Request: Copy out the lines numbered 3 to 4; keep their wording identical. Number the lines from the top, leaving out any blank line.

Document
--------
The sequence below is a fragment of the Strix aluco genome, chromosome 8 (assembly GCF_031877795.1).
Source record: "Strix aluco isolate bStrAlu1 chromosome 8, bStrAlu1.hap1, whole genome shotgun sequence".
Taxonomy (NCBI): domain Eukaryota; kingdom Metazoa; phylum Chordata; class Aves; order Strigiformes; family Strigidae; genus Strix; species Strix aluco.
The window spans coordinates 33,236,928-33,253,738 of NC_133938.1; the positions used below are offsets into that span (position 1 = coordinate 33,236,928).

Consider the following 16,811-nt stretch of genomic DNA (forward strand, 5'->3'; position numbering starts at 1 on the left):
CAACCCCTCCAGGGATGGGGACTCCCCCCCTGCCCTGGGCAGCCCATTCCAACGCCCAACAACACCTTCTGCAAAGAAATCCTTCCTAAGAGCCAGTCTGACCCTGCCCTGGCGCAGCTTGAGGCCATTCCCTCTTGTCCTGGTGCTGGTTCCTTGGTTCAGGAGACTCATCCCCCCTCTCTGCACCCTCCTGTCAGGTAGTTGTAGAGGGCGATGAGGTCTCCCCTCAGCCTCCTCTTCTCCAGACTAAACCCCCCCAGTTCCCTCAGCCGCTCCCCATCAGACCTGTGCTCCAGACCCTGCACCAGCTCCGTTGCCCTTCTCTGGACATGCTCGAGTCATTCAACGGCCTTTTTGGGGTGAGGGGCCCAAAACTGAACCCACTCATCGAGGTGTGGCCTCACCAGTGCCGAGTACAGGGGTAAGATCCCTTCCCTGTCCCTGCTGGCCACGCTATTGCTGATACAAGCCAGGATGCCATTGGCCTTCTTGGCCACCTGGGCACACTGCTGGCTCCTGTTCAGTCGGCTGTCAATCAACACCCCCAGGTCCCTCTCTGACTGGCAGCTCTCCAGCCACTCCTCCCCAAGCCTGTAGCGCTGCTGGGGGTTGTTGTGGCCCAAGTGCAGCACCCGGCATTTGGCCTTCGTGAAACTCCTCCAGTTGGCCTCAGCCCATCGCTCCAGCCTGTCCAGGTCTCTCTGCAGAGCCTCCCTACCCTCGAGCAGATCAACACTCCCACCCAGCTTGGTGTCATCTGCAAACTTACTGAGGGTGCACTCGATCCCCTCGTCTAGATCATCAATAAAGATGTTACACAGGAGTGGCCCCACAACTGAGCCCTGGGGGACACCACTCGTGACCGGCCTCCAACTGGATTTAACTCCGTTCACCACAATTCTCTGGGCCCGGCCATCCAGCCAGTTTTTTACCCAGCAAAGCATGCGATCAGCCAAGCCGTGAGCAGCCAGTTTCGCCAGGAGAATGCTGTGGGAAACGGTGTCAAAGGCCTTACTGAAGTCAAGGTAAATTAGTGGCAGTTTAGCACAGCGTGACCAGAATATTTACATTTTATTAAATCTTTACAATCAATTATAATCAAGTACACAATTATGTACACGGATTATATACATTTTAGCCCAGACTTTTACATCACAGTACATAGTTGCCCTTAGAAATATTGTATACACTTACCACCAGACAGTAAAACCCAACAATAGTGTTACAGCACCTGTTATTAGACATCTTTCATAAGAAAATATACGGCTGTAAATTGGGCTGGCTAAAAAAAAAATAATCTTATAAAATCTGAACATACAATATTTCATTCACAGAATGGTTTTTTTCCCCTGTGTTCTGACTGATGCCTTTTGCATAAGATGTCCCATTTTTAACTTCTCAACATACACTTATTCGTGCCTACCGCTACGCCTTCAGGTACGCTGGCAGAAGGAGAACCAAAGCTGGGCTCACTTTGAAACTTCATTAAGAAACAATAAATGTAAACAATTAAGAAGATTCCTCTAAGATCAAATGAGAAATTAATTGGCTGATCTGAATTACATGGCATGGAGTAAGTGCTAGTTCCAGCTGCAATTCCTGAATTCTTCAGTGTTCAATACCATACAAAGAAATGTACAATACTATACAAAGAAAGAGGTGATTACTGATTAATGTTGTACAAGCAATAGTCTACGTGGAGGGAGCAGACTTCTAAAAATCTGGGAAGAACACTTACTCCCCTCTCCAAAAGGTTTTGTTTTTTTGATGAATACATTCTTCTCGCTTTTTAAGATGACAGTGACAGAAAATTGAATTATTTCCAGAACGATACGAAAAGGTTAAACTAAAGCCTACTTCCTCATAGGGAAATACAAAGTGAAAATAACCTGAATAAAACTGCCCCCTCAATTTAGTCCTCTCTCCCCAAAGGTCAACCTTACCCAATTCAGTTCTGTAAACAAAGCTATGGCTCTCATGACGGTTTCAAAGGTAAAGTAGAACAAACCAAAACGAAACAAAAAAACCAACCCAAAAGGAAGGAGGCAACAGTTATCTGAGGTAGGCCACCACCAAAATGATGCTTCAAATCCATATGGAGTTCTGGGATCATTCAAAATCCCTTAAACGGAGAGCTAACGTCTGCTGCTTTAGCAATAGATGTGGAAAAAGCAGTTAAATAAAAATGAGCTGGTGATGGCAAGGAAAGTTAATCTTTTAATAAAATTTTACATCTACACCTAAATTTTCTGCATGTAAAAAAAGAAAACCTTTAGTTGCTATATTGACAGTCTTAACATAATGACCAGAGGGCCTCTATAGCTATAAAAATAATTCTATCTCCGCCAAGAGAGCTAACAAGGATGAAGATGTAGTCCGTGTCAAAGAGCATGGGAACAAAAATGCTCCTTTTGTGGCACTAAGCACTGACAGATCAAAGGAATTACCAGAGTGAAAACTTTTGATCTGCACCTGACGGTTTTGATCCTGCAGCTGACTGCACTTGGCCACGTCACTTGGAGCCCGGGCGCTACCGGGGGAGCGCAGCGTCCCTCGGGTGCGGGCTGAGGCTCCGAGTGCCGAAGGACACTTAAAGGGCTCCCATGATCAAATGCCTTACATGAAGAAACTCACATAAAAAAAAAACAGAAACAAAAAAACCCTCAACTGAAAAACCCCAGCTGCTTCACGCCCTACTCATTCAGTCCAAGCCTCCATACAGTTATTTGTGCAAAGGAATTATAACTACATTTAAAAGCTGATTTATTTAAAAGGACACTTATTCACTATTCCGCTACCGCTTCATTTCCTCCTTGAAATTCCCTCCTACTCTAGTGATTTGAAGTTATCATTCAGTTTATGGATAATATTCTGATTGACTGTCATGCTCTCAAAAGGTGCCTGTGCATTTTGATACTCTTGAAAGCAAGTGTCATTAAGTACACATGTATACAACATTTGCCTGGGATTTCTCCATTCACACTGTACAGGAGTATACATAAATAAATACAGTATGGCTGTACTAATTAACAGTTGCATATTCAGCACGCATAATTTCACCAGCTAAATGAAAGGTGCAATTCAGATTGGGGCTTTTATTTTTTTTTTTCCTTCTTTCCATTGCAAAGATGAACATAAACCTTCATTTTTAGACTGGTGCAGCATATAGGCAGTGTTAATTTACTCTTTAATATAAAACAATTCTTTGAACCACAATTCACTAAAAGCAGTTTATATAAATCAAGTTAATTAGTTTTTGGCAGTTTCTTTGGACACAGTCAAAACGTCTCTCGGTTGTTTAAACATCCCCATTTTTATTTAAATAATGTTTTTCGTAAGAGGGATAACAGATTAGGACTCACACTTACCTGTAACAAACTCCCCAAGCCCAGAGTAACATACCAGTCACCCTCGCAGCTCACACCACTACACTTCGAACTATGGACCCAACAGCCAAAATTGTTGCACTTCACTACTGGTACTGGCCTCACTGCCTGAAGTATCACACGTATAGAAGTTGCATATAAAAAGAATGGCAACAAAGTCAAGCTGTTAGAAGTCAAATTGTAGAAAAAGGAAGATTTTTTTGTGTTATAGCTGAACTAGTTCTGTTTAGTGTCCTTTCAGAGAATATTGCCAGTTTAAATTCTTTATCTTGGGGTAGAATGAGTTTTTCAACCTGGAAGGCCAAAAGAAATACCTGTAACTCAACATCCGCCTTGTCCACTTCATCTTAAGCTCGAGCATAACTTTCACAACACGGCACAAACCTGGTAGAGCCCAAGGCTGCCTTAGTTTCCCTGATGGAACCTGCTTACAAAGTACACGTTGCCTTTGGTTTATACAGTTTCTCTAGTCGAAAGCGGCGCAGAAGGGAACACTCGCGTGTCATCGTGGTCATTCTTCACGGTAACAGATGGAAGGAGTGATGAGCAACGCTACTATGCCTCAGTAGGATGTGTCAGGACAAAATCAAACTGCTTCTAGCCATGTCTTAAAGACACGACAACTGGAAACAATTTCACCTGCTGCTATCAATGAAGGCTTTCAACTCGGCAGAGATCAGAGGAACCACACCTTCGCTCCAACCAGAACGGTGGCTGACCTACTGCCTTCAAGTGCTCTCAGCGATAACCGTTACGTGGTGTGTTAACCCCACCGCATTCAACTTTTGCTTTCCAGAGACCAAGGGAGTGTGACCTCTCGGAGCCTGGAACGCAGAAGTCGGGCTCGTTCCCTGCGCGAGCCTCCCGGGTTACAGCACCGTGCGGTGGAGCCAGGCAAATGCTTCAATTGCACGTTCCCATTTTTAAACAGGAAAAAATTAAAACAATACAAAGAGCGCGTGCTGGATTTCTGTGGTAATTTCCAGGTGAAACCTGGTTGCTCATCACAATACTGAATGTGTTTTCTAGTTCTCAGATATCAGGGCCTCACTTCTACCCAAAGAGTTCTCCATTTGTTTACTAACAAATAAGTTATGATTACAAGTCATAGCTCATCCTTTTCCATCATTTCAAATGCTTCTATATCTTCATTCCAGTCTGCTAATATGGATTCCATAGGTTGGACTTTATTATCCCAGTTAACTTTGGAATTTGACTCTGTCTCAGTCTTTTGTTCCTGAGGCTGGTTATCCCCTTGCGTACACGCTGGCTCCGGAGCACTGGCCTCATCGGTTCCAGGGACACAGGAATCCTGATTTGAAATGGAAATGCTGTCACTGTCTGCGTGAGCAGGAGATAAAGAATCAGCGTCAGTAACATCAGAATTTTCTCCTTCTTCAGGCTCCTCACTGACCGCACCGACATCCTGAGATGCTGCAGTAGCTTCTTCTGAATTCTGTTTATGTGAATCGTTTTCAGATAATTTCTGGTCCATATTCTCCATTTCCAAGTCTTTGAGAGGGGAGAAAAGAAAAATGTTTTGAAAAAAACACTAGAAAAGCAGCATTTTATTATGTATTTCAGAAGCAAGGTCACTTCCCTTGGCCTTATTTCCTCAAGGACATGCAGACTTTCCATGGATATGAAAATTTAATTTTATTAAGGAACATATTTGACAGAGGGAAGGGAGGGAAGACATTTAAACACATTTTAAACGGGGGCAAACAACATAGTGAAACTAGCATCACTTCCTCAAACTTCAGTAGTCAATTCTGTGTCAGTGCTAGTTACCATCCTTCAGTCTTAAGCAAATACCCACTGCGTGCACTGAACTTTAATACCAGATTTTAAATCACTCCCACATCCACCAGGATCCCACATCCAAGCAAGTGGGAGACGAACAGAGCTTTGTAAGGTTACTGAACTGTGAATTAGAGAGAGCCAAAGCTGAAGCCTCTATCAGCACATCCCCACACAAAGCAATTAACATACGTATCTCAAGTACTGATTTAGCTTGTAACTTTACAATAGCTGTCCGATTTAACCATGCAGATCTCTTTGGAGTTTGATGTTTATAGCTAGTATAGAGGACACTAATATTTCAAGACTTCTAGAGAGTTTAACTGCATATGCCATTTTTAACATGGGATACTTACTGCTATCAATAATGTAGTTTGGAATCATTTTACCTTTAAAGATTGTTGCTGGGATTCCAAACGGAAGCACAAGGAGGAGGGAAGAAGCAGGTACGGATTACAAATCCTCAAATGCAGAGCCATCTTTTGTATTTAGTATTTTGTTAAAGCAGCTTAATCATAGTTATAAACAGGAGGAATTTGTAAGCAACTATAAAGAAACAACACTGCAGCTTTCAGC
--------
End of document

Taxonomy (NCBI): domain Eukaryota; kingdom Metazoa; phylum Chordata; class Aves; order Strigiformes; family Strigidae; genus Strix; species Strix aluco.
The window spans coordinates 33,236,928-33,253,738 of NC_133938.1; the positions used below are offsets into that span (position 1 = coordinate 33,236,928).